Economy Tax VOX

Trump shoots down GOP corporate tax reform plan

It was probably too good an idea to survive the Washington policy meat grinder, but President-elect Donald Trump may have killed the House Republicans’ favored corporate tax reform before it even had a chance.

The destination-based cash flow tax (DBCFT), is not only a favorite of House GOP leaders such as Speaker Paul Ryan (center) and Ways & Means Committee Chair Kevin Brady (R-TX), it also has the backing of a broad spectrum of tax economists.
J. Scott Applewhite/AP/File
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Caption

RIP DBCFT.

It was probably too good an idea to survive the Washington policy meat grinder, but President-elect Donald Trump may have killed the House Republicans’ favored corporate tax reform before it even had a chance. “I don’t love it,” Trump told The Wall Street Journal in an interviewed published this morning—an early anti-Valentine widely seen as the kiss of death.

The idea, burdened with the unfortunate name of a destination-based cash flow tax (DBCFT), is not only a favorite of House GOP leaders such as Speaker Paul Ryan (R-WI) and Ways & Means Committee Chair Kevin Brady (R-TX), it also has the backing of a broad spectrum of tax economists. For instance, here’s how TPC’s Bill Gale explains it.

The plan is based on a concept called border adjustability. Firms would pay no US tax on the goods and services they sell overseas but would no longer be able to deduct their cost of imported goods. TPC’s Eric Toder describes it here.

In some ways the idea seems to exactly fit Trump’s agenda. It would reduce taxes on US exporters. It would effectively replace the corporate tax code with a consumption tax and discourage tax-motivated corporate inversions by US-based firms. And it would raise $1.7 trillion in revenue over 10 years, according to estimates by my colleagues at the Tax Policy Center—money that the GOP could use to buy down business tax rates.  TPC estimates that this new way of taxing US firms could finance about 60 percent of the cost of the House GOP plan to reduce corporate rates from 35 percent to 20 percent.

Yet, Trump told the Journal that the tax is too complicated. And, he added, “Anytime I hear border adjustment, I don’t love it. Because usually it means we’re going to get adjusted into a bad deal. That’s what happens.”

Trump’s criticism comes on top of strong objections from US retailers and other businesses that rely heavily on imports for production of their own goods.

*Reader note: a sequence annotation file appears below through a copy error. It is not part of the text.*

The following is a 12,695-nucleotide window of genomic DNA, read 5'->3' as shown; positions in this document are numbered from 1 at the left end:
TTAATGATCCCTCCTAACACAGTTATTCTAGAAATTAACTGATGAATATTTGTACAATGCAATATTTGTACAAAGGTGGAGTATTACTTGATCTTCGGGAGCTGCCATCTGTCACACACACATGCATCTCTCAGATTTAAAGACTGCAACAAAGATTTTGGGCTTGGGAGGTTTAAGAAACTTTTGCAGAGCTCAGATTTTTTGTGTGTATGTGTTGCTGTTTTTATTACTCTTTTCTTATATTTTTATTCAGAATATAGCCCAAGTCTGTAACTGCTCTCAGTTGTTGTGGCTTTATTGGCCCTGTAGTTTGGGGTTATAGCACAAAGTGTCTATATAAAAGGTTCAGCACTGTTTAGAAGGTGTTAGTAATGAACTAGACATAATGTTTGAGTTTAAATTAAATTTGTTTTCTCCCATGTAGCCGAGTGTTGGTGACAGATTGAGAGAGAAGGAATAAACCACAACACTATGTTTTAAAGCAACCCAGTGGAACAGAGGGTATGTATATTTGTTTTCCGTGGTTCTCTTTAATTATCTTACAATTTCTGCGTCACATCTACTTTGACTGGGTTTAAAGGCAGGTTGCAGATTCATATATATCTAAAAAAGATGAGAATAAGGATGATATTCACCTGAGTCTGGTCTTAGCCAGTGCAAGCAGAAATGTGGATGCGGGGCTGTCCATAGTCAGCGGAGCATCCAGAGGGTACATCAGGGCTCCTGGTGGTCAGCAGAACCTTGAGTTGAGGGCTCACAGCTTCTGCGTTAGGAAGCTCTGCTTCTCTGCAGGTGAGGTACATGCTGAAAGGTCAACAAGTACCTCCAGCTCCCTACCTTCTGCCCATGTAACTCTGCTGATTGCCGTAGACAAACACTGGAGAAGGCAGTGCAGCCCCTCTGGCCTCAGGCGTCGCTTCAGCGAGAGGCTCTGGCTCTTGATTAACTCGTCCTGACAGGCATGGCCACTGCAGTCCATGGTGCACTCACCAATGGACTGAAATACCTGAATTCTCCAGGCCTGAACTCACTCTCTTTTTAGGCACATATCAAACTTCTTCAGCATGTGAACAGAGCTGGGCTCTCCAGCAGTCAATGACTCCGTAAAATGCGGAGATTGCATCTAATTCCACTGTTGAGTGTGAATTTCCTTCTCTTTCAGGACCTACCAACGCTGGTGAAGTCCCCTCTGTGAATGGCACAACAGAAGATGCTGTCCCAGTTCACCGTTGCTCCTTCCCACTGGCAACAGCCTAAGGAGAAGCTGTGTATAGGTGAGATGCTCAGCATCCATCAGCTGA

It is hard to understand exactly what Trump means. While the tax is not easy to explain, it is administratively far simpler than the current corporate tax. Instead of trying to sort out where a company locates its facilities, where it holds its patents, or where its headquarters is legally domiciled, the firm would be taxed only on where its good are sold. Income from products sold in the US would be subject US tax. As Trump noted, sorting out the cost of  some foreign-sourced parts would still be complicated. But the tax would be much simpler to administer than most alternatives.  

It is not to say the destination-based tax does not have problems. It is hard to explain. It is a Value-Added Tax, but because VATs are anathema for many Republicans, its sponsors had to make it look like a corporate income tax. Many retailers, who sell imported goods, believe that it would increase consumer prices—through economists insist it would not since the value of the dollar would adjust to reflect these tax changes. And, because it would still be structured as a corporate tax, it is probably an “unfair trade practice” according to the World Trade Organization and could subject the US to retaliation by other countries.

More broadly, where do Trump’s remarks leave us? They expose three important truths:

Tax reform is really hard. At best, it is likely to take much longer than Trump and congressional Republicans have promised. But more likely, reform could once again sink of its own weight. Instead, Congress might pass a simple (though large) tax cut, constrained only by how big a deficit lawmakers can swallow, and leave serious reform for another day…or year.      

There are deep divisions within the GOP over what to do. House Republicans were counting on the cash-flow tax as the linchpin of their corporate reform plan. But Senate Finance Committee Chair Orrin Hatch (R-UT) would go in an entirely different direction: He favors an effort to end the double-taxation of corporate dividends—another worthy idea fraught with practical challenges. And Trump seems to support a low tax rate on US-based businesses combined with steep tariffs on imports. The latter idea has almost no support among congressional Republicans.

Trump will continue to make high art out of disruption and unpredictability. In two days, he upended congressional GOP plans for health care and taxes. These tactics may make it increasingly difficult for congressional Republicans to do business with their president.    

This story originally appeared on TaxVox.

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